Meet the Latest Stars in Brooklyn’s Tech WorldThe makers of chatbots, podcasts, automated gardens and more were honored at the Technical.ly Brooklyn Awards
In case you missed it, Brooklyn has become a tech hub, with growing engineering schools, big companies arriving, scores of local startups–and emerging stars. To honor the latter group’s accomplishments, the digital journal Technical.ly Brooklyn gave out its 2017 innovation awards last night in eleven categories at a festive, charmingly nerdy event in Dumbo Heights.
The winners were chosen by readers, who cast more than 1,000 votes, and the trophies were made locally via 3-D printing by Voodoo Manufacturing. A look at the winners of the Technical.ly BK Awards 2017, announced by editor Zack Seward and lead reporter Tyler Woods:
Design/Dev Firm of the Year: Small Planet, a Dumbo-based company (not to be confused with their neighbor Big Spaceship) that designs and develops apps for mobile and smart devices. The company recently opened a machine-learning lab.
Incubator of the Year: Urban-X, the new Greenpoint-based accelerator for startups in the smart-city space, developing technology to re-imagine urban life. Every six months, Urban-X invests up to $100,000 per company in up to ten companies.
Indie Video Game of the Year: Paperclips, an addictive clicker game about making a humble office-supply item that leads to major consequences. Designed by Frank Lantz of the NYU Game Center in Downtown Brooklyn, Paperclips was launched in October and quickly went viral.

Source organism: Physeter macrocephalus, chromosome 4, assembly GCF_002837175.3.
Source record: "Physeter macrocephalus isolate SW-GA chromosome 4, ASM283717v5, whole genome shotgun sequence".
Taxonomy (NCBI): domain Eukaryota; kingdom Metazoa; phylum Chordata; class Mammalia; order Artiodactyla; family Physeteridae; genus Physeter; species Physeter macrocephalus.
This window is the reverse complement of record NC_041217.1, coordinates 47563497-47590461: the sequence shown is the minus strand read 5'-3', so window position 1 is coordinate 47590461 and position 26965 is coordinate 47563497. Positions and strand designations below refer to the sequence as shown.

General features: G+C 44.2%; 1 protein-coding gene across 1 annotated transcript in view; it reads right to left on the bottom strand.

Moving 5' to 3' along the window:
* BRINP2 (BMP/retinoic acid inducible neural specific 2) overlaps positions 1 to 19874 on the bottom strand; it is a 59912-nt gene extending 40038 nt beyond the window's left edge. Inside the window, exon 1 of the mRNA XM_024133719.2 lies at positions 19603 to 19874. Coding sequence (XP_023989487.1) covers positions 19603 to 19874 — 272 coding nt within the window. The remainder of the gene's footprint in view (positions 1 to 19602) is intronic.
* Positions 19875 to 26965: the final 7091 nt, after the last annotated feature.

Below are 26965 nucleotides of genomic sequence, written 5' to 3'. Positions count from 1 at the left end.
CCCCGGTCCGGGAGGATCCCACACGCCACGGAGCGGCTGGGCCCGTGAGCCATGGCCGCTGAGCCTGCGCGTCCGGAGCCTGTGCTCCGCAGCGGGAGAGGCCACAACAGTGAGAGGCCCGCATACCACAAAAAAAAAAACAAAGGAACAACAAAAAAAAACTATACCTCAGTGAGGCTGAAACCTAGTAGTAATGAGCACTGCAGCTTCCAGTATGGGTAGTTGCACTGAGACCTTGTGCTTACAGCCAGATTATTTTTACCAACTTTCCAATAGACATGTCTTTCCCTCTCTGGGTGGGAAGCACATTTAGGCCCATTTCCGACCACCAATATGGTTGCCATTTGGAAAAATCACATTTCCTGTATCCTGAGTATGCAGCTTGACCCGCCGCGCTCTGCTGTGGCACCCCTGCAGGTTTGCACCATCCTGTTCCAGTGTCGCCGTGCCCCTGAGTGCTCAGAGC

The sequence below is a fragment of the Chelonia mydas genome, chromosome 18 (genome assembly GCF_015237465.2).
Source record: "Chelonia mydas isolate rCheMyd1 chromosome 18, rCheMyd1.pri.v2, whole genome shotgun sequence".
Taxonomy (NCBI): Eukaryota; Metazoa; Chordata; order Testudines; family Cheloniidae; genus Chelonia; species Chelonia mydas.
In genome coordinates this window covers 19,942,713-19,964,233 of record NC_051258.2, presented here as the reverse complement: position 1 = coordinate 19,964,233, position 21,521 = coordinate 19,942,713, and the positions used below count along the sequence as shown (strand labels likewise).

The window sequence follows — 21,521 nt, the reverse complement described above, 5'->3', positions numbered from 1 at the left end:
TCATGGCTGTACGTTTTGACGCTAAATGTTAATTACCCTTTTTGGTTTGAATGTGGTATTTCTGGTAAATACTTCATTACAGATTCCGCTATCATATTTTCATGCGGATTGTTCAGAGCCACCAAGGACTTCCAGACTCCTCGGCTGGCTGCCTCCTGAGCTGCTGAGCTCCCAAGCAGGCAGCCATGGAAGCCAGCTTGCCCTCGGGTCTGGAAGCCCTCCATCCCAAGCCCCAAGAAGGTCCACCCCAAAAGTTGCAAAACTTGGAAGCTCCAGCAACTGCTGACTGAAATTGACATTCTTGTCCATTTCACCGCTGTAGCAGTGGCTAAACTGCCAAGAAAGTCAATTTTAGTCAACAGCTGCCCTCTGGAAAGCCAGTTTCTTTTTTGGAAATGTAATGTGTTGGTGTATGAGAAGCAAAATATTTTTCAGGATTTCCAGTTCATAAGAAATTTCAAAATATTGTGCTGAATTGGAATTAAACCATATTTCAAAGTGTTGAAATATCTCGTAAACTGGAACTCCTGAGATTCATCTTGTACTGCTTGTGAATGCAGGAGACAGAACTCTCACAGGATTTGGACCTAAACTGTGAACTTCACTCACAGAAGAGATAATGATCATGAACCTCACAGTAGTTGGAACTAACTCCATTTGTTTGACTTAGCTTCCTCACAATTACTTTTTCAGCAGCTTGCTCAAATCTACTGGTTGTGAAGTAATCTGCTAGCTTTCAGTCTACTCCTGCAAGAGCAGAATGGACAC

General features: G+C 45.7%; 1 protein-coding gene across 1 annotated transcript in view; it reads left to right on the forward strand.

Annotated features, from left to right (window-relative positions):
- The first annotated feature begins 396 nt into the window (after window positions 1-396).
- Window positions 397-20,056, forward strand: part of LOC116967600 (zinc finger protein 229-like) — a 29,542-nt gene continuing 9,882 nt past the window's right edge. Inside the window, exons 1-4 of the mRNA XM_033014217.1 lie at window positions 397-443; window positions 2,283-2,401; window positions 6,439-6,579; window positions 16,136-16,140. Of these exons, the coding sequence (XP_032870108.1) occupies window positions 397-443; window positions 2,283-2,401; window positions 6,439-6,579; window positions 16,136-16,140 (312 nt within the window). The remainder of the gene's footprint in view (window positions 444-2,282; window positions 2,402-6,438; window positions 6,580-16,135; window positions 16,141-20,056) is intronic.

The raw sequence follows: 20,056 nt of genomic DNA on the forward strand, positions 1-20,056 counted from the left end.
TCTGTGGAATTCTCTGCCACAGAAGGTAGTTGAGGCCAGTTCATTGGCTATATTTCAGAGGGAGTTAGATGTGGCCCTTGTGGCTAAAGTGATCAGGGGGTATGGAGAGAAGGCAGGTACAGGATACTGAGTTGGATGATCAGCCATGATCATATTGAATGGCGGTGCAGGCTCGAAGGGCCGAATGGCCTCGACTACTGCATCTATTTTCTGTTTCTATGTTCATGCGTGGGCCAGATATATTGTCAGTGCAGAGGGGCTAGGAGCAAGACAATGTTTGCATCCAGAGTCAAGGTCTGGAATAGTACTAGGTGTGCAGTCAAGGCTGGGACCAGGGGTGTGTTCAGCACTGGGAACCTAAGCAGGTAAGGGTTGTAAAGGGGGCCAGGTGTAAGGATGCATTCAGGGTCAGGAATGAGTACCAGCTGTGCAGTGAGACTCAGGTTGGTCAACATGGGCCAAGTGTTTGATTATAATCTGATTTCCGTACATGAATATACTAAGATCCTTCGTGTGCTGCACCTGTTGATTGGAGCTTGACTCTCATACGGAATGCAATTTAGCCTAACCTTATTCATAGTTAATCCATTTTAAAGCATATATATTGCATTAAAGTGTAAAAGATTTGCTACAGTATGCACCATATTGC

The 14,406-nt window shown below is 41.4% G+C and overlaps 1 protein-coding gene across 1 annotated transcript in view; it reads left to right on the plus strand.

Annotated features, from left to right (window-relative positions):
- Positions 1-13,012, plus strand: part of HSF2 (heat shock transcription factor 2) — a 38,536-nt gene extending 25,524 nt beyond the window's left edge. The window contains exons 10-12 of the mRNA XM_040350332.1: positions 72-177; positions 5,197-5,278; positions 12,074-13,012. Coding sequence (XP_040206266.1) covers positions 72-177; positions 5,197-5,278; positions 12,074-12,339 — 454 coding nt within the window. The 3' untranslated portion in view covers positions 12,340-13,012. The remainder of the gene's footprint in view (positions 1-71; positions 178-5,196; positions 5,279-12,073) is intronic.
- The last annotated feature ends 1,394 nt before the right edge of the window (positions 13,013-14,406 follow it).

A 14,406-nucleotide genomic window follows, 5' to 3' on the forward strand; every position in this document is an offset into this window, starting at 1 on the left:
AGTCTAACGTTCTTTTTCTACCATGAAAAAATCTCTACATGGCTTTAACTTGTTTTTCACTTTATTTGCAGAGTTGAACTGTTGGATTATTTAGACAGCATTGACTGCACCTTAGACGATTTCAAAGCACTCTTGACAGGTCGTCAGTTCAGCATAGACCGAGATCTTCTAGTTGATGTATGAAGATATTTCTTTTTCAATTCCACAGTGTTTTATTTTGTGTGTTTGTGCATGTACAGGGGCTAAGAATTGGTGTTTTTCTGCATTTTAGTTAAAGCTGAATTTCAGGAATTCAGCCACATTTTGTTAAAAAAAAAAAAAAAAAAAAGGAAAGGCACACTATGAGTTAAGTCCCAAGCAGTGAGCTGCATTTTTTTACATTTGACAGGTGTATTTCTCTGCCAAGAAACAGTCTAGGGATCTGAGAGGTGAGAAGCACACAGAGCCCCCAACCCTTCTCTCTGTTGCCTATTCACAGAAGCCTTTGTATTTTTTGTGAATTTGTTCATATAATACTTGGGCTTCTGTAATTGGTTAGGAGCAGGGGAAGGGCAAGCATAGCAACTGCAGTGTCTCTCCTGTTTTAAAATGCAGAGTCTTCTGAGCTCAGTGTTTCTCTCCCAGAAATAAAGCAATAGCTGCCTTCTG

Entrepreneur of 2017: Ali Kriegsman, co-founder of Bulletin, which calls itself “the WeWork of retail,” offering makers of products a shared space in a bricks-and-mortar store. Bulletin launched with a store in Williamsburg and in May raised $2.2 million in seed funding to expand the brand.
Tech Mission Org of the Year: NYC Planning Labs, a new division of the city’s Department of City Planning that leverages technology and the massive amount of data collected by NYC to make programs that could help run the city better. The division was inspired by 18F, a federal-government tech-development office.
Artist/Creative Group of the Year: Emilie Baltz, whose website says it best: “I am a sensory storyteller who uses food, drink & technology to create playful and unconventional work that moves people to discover new worlds one lick, suck, bite, sniff and gulp at a time.” Check out her Cotton Candy Universe. Baltz works out of New Lab in the Brooklyn Navy Yard.
Makerspace of the Year: the aforementioned New Lab, a vast, redeveloped manufacturing space that supports entrepreneurs working in advanced tech fields ranging from robotics to nanotechnology. With about 84,000 sq. ft. of space, the cavernous building houses dozens of companies. It opened in June 2016.
Growth Tech Company of the Year: Gimlet Media, the podcasting juggernaut launched in Brooklyn in 2014. With ambitions to become “the HBO of audio,” the company is a magnet for venture capital, raising $27.5 million to date. The growing company is moving from its Gowanus launch pad to a redeveloped space downtown on Flatbush Avenue.
Tech Startup of the Year: Farmshelf, which builds automated hydroponic growing systems, enabling people to grow food where they live and work. Based in the Navy Yard, the company has raised $150,000 and has started selling its systems to restaurants, including the Great Northern Food Hall in Grand Central Terminal.
Best Web/Mobile Product of the Year: Benefit Kitchen, a Park Slope-based startup that has created a financial-literacy app to tell low-income families about their eligibility for as many as 18 federal, state and local benefits. The company says that American families living in poverty leave about $80 billion in benefits on the table every year because they don’t know about them or how to get them.
Technologist of the Year: Kelsey Hunter of Paloma, which has created a chatbot to help big companies engage with their customers. The company says that more than 2 billion messages are sent between businesses and users monthly on Facebook Messenger alone.